With nearly 10 million Americans actively looking for work, some employers face a surprising challenge: No one is applying for jobs. In small towns and sprawling metropolises alike, countless restaurants, hotels, construction sites and more are “now hiring” – with little to show for it.
It’s not a problem anyone expected to face in 2021. For the last year and more, our resounding mantra has been “getting back to work” – keeping people in jobs, limiting the damage caused by mass unemployment, and helping businesses return to normal operations. But no matter the reason, it’s clear that Florida needs a supply of trained workers to supplement foodservice and hospitality – two cornerstones of our economy.
It’s a serious problem … but one local nonprofit is committed to helping to find a solution.
While Second Harvest Food Bank of Central Florida has been serving double the usual number of distributed meals every day during the pandemic, the organization has also been working to “shorten the line” of people who need hunger relief through initiatives like its Culinary Training Program. The program, which was launched in 2013, combats financial insecurity — a root cause of hunger — by providing disadvantaged adults with a food service education that they can use to build skilled careers.
Consider Frank, a current student in the program. During the pandemic, he was furloughed from his job as a hotel bellhop — but he took it as an opportunity to grow and stay active, and enrolled in the Culinary Training Program. Frank says he views the program as a job, adding: “It’s easier to get a job when you already have one.”
Another student, Elvin, was in the middle of moving his family from Puerto Rico to Orlando when the pandemic hit. Suddenly furloughed from his position as a banquet manager, he decided it was time to expand his skillset through the Culinary Training Program. Elvin already has more than two decades of experience in front-of-house roles — and he’s confident that mastering back-of-house skills will make him a more adaptable and valuable employee.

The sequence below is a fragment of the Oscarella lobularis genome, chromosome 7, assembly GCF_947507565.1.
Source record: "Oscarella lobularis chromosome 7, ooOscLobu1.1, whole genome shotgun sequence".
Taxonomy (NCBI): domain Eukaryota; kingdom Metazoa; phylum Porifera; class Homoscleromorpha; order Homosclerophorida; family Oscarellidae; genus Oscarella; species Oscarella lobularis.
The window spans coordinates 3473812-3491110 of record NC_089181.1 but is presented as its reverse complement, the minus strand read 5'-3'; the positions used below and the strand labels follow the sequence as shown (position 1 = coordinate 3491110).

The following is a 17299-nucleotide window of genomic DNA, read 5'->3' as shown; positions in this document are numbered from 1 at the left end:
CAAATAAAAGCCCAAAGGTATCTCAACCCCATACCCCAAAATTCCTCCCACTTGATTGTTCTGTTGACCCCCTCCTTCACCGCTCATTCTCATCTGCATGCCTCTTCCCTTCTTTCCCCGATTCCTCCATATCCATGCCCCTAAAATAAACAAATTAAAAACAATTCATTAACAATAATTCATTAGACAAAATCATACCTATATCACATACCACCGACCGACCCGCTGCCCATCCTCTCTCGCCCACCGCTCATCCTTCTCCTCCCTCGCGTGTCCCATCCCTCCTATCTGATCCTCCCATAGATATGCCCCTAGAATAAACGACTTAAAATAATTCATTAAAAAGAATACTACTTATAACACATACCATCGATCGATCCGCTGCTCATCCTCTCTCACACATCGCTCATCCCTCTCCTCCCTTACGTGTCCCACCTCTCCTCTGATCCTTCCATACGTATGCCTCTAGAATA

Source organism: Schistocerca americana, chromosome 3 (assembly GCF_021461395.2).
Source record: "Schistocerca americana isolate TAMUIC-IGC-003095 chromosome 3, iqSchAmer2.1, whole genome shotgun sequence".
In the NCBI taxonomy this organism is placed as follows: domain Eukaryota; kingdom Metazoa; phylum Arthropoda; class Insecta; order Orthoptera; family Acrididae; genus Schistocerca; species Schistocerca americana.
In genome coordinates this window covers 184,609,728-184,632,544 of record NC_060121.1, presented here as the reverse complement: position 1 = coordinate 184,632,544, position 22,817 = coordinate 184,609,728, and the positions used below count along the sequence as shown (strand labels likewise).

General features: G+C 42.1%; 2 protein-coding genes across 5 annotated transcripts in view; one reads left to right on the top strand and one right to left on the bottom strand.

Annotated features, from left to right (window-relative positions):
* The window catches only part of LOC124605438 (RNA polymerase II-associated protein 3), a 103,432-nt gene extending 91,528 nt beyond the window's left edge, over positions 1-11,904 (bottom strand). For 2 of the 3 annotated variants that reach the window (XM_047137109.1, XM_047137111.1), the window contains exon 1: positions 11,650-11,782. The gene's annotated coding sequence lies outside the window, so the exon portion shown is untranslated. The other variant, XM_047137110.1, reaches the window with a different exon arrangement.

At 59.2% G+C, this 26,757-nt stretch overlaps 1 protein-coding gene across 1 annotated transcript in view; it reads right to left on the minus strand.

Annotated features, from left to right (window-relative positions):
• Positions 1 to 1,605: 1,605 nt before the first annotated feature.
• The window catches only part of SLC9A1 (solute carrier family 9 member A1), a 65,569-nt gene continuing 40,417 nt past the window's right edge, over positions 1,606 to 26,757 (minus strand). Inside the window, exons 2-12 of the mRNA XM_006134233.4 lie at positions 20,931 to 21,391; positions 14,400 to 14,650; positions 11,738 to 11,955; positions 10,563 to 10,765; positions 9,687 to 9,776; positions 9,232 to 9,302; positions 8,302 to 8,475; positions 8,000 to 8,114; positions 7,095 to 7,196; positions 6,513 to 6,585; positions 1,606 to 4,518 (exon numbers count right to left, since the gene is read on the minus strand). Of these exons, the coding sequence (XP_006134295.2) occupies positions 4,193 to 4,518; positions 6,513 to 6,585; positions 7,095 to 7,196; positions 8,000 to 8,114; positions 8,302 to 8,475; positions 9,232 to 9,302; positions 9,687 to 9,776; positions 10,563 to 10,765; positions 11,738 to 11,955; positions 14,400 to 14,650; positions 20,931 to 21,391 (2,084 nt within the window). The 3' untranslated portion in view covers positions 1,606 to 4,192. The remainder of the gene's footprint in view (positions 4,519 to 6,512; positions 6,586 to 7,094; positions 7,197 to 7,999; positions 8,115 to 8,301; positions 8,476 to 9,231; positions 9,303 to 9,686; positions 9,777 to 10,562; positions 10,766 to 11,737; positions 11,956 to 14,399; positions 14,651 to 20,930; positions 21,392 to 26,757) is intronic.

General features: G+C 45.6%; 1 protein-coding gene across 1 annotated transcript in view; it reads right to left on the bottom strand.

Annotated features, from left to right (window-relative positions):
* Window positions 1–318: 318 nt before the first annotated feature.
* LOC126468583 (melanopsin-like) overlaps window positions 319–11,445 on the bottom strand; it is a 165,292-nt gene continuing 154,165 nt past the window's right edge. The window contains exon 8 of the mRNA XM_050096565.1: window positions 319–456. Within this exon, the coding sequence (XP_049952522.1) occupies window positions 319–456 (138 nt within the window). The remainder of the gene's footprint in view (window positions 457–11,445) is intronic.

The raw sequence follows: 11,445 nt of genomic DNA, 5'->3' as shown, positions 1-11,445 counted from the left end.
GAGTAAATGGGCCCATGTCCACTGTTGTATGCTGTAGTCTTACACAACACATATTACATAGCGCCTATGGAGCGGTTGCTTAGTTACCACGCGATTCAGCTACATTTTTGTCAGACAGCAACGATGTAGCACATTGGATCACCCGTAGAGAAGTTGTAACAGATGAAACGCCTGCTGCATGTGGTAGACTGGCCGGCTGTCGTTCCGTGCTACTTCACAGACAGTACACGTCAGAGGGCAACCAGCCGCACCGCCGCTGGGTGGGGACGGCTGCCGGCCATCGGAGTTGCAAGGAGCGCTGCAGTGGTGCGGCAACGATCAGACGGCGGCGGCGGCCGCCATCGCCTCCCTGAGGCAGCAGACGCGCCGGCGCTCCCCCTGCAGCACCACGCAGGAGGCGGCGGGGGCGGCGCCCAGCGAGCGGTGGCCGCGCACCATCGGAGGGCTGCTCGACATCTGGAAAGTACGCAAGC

Soon, Elvin, Frank, and their classmates will be getting back to work — with a host of new skills to add to their resume. In the last year alone, the Second Harvest program held three 16-week sessions and certified 44 graduates in culinary and professional skills. Since its inception in 2013, 373 students have graduated, and 91% of individuals who were experiencing homelessness upon graduation now have stable housing.
But students aren’t the only ones who benefit. In restaurants and hospitality businesses, skilled and dedicated employees are hard to come by at the moment … and, still recovering from the pandemic, it’s not easy to front the cost of hiring, turnover, in-house training or wage increases. For employers, the Culinary Training Program is a win-win.
“Second Harvest Food Bank of Central Florida has been an instrumental partner for us and provided our Orlando hotels with outstanding employees,” said Rosanna Maietta, president & CEO, AHLA Foundation. “As the hospitality industry recovers from the pandemic, Second Harvest will play a critical role in connecting job seekers with fulfilling, lifelong careers in the industry.”
More than a year after news of the pandemic broke, it’s clear that healing after COVID-19 isn’t as simple as “getting back to work.” We need long-term solutions, not short-term patches. Through proactive initiatives like the Culinary Training Program, we can create a pipeline of skilled workers who are equipped to build careers … and give businesses a chance to hire talented candidates.
Whether you’re a restaurant owner who hires one of our graduates, an event planner partnering with the program for catering or a donor to Second Harvest Food Bank, you’re helping to build a stronger community – not just today, but for the years to come.
Nancy Brumbaugh is the Vice President of Food Services for Second Harvest Food Bank of Central Florida.
373 graduates have found a new career in the foodservice industry.
Culinary Training Program students and graduates inspire us daily.